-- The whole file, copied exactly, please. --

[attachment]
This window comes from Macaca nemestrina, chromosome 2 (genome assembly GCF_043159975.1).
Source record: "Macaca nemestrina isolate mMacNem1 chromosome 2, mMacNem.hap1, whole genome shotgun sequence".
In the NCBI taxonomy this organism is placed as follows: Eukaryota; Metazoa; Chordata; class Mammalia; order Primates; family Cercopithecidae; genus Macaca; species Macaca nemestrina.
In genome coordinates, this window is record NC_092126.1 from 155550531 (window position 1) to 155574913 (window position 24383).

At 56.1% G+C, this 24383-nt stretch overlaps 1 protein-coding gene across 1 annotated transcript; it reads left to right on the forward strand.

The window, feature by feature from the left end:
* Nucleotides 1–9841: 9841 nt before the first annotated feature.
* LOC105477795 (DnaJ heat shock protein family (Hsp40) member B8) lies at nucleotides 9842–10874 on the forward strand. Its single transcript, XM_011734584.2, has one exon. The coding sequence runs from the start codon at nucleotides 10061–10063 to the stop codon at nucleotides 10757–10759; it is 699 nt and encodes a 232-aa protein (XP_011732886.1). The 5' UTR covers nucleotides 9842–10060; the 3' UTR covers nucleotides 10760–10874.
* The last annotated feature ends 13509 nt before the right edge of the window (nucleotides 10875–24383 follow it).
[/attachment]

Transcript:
This window comes from Macaca nemestrina, chromosome 2 (genome assembly GCF_043159975.1).
Source record: "Macaca nemestrina isolate mMacNem1 chromosome 2, mMacNem.hap1, whole genome shotgun sequence".
In the NCBI taxonomy this organism is placed as follows: Eukaryota; Metazoa; Chordata; class Mammalia; order Primates; family Cercopithecidae; genus Macaca; species Macaca nemestrina.
In genome coordinates, this window is record NC_092126.1 from 155550531 (window position 1) to 155574913 (window position 24383).

At 56.1% G+C, this 24383-nt stretch overlaps 1 protein-coding gene across 1 annotated transcript; it reads left to right on the forward strand.

The window, feature by feature from the left end:
* Nucleotides 1–9841: 9841 nt before the first annotated feature.
* LOC105477795 (DnaJ heat shock protein family (Hsp40) member B8) lies at nucleotides 9842–10874 on the forward strand. Its single transcript, XM_011734584.2, has one exon. The coding sequence runs from the start codon at nucleotides 10061–10063 to the stop codon at nucleotides 10757–10759; it is 699 nt and encodes a 232-aa protein (XP_011732886.1). The 5' UTR covers nucleotides 9842–10060; the 3' UTR covers nucleotides 10760–10874.
* The last annotated feature ends 13509 nt before the right edge of the window (nucleotides 10875–24383 follow it).